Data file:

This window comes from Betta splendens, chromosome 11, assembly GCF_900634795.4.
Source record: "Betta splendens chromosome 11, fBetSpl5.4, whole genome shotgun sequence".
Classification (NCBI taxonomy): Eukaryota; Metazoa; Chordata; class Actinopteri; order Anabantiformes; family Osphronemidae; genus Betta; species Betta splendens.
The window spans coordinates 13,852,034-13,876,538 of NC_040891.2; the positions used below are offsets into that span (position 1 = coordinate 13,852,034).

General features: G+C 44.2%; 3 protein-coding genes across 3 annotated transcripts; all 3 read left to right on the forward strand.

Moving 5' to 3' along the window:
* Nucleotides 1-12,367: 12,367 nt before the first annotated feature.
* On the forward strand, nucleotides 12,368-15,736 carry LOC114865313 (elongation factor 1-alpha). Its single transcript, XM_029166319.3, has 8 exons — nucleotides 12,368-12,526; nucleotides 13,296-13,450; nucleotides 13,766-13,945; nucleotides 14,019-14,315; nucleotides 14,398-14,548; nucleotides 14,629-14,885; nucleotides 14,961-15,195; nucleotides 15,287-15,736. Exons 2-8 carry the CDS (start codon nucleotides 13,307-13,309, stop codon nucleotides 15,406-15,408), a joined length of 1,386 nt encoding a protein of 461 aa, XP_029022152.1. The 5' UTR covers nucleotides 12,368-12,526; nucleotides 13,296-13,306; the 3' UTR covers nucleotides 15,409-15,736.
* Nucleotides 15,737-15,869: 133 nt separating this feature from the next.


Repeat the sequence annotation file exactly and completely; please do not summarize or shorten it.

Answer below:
This window comes from Betta splendens, chromosome 11, assembly GCF_900634795.4.
Source record: "Betta splendens chromosome 11, fBetSpl5.4, whole genome shotgun sequence".
Classification (NCBI taxonomy): Eukaryota; Metazoa; Chordata; class Actinopteri; order Anabantiformes; family Osphronemidae; genus Betta; species Betta splendens.
The window spans coordinates 13,852,034-13,876,538 of NC_040891.2; the positions used below are offsets into that span (position 1 = coordinate 13,852,034).

General features: G+C 44.2%; 3 protein-coding genes across 3 annotated transcripts; all 3 read left to right on the forward strand.

Moving 5' to 3' along the window:
* Nucleotides 1-12,367: 12,367 nt before the first annotated feature.
* On the forward strand, nucleotides 12,368-15,736 carry LOC114865313 (elongation factor 1-alpha). Its single transcript, XM_029166319.3, has 8 exons — nucleotides 12,368-12,526; nucleotides 13,296-13,450; nucleotides 13,766-13,945; nucleotides 14,019-14,315; nucleotides 14,398-14,548; nucleotides 14,629-14,885; nucleotides 14,961-15,195; nucleotides 15,287-15,736. Exons 2-8 carry the CDS (start codon nucleotides 13,307-13,309, stop codon nucleotides 15,406-15,408), a joined length of 1,386 nt encoding a protein of 461 aa, XP_029022152.1. The 5' UTR covers nucleotides 12,368-12,526; nucleotides 13,296-13,306; the 3' UTR covers nucleotides 15,409-15,736.
* Nucleotides 15,737-15,869: 133 nt separating this feature from the next.